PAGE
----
David Lee disappeared quietly from the Warriors’ roster this summer. A back-page item, unworthy of a single quote. An after-thought to the Warriors’ championship.
He was never treated with much respect as a Warrior by media or bloggers. Was in fact the subject of frequent ridicule — just as frequently wrong, as I’ve noted too many times to count — for his defensive shortcomings, while all of his many abilities and accomplishments as a player and a teammate were dismissed and denigrated. At the end of last season, some of the kid bloggers out there even started a joke internet meme at his expense, calling him “your dad’s favorite player.”
Hmmm. As someone of a certain age who has a modest notoriety as a David Lee admirer, you might guess that I’d have something to say about this. And I damn well do.
When Lee was traded to the Warriors, he immediately tweeted at Stephen Curry: “Get ready to run thousands of pick and rolls.” A very sensible thought, expressed by one of the very best pick and roll centers in the NBA, to a player who still has a chance to become one of the very best pick and roll point guards in NBA history, if management would ever allow it. But at the same time, viewed in retrospect, it was a very poignant thought, wasn’t it?
Because it never happened.
Immediately after Lee was brought to the Warriors, he lost his preferred system and role to an amateur GM, Joe Lacob, who saw him as a post-up power forward, clogged the paint with non-shooting centers, and gave Lee a succession of rookie coaches subservient to the GM’s vision. He lost his health to the exigent demands placed upon him by the Andrew Bogut trade, and the stripped front line of Lacob’s two-year tank job. And in the end, he lost his starting job to the only true lineup solution to Andrew Bogut finally regaining his health — playing with a stretch-four. (And, to be fair, to the emergence of the remarkable Draymond Green in that role.)
Lee’s tenure with the Warriors was star-crossed from the start. And yet, by some strange twist of fate, four years down the road the Warriors have an NBA championship, and Lee has a ring on his finger. Did David Lee have anything to do with the Warriors winning that championship? Most in the media have already scoffed at that thought. Have, in fact, opined that he held them back. But as per usual, I couldn’t disagree more.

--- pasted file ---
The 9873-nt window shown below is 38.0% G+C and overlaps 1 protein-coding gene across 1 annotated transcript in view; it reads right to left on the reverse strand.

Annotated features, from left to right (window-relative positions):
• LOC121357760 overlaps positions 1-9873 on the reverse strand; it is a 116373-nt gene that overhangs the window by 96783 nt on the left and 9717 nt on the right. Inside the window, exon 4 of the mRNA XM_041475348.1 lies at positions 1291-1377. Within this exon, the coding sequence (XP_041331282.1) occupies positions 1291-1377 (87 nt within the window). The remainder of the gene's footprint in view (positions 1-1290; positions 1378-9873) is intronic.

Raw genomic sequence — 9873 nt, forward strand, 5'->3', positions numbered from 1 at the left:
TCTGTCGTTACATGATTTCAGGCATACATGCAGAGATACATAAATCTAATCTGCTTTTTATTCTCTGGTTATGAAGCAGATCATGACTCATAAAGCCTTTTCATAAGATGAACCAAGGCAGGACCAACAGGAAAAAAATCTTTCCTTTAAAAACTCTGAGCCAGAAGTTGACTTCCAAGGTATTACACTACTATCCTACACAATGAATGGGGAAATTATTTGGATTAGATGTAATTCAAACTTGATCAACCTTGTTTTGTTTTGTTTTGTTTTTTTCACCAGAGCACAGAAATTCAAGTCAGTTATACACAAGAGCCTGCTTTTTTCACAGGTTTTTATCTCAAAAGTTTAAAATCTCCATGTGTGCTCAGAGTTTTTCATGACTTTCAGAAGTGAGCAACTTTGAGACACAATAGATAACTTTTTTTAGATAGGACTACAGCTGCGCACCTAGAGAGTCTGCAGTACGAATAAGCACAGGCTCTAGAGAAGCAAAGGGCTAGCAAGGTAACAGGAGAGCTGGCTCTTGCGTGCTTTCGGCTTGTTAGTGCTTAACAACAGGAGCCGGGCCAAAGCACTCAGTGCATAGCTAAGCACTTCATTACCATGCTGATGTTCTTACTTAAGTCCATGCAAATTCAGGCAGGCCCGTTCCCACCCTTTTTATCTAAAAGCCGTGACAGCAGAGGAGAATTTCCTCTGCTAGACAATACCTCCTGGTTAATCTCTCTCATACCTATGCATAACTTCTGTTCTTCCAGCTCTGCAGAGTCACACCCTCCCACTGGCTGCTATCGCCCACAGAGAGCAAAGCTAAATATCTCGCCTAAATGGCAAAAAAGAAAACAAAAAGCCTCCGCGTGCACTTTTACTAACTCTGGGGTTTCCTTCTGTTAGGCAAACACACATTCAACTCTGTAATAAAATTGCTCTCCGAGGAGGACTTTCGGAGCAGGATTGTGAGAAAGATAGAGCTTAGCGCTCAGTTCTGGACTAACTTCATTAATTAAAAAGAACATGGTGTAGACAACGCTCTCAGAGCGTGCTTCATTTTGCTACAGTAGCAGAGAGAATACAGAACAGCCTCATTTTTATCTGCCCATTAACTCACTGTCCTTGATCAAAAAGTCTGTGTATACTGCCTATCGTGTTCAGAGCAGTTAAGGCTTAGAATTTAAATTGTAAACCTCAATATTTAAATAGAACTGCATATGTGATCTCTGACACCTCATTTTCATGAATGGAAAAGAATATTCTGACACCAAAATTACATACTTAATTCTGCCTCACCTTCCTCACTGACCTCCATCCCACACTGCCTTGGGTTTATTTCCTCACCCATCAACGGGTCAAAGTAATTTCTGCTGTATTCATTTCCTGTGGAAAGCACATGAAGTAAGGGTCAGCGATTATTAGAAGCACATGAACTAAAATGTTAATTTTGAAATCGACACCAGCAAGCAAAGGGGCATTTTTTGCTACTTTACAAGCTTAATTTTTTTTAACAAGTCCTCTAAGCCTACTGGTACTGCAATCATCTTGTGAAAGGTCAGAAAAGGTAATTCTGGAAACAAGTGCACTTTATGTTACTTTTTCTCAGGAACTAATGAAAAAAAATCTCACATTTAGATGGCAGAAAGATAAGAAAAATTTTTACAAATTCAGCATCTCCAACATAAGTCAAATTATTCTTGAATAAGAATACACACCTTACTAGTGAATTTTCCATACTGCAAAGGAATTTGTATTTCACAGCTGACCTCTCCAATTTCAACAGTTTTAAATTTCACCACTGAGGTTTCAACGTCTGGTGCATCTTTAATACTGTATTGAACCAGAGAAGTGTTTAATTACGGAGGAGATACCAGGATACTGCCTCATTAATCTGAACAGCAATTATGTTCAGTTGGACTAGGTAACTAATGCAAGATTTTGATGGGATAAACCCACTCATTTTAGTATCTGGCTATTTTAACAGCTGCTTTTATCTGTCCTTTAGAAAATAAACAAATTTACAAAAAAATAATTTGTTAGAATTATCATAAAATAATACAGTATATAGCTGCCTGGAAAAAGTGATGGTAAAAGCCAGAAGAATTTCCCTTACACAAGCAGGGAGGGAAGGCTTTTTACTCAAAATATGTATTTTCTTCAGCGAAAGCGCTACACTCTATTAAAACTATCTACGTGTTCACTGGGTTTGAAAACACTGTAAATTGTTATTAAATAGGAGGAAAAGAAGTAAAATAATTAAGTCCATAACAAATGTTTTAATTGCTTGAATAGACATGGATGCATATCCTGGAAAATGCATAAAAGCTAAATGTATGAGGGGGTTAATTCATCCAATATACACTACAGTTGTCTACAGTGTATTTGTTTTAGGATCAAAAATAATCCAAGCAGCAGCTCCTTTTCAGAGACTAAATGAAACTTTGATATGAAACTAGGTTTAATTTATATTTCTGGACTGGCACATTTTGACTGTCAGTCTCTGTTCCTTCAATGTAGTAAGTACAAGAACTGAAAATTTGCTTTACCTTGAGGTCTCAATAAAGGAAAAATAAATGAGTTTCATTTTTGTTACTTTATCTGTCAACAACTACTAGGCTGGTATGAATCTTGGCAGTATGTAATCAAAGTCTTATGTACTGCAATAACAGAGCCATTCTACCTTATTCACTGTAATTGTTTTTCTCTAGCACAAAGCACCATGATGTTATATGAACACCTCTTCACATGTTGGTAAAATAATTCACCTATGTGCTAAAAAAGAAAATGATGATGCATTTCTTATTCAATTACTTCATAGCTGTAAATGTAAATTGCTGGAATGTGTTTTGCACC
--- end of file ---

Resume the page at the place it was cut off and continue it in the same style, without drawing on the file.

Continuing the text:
I’m not going to rehash Lee’s offensive and defensive ratings when played at center in pick and roll alongside Draymond Green and Andre Iguodala in the 2014 crunchtime unit. How that unit exceeded the ratings of this year’s championship Warriors team on both sides of the ball. How that unit, in Bogut’s absence, was good enough to beat the World Champion Miami Heat on their home floor twice in consecutive years, the only team in the NBA to do so. How under-appreciated Lee was as a post defender against bigger opponents. How he was in fact statistically the best power forward in the Western Conference in defending the pick and roll a couple of years ago (attributable to the amount of time he spent playing center in Bogut’s absence). How when he got “healthy” this past season, he was again denied his true offensive system by yet another rookie coach, and jammed into the low post of the triangle. Right up until Game 3 of the NBA Finals, that is, when out of sheer desperation Steve Kerr finally reached for Lee at center, and the high pick and roll. And was rewarded with a +17 in 11 minutes, and the smallball blueprint that turned the series around.
No, I’ve already written about all of that stuff too many times to count, and I’ve always known it was a literally hopeless task to convince anyone in the Warriors media of the truth of any of it. Indeed, the day after Lee put a +17 on the Cavs, Greg Papa stated on the radio that Lee “gives up more than he gets.” The timeless mantra, timelessly false.
What I want to write about today is not so much David Lee the player, but David Lee the man:
In the four years it took the Warriors to win a championship since acquiring him, David Lee was their truest professional. The big man they desperately needed to show up every single game. The workhorse who, when there was no other big man left standing behind him, shouldered the load and gave his team 40 productive minutes night in and night out, home or away, to the point of sacrificing his health. The team player who let rookie coach after rookie coach jam him into ridiculous secondary offensive roles, without a word of complaint, even though he knew what he could do when featured in the right system. The quiet tough guy and role model who insisted on taking the floor in the playoffs, for his team and teammates, when his abdominal muscles were hanging ripped from the bone. The humble mentor who took the young Stephen Curry under his wing, and Draymond Green and Festus Ezeli after him. The consummate teammate, always with a smile and a pat on the butt or word of encouragement for his teammates, even when those teammates started supplanting him in the lineup.
Would the Warriors’ young players have progressed as rapidly as they did, formed the chemistry they did, won the championship when they did, if David Lee had never been a Warrior?
I hope Lee wears his championship ring with pride. He earned it as much as anyone. And I thank him for the pleasure of watching him do it.
And as for those young pup bloggers out there, giggling over their insulting “your dad’s favorite player” meme? Listen up, you little punks.
Sometimes Daddy knows best.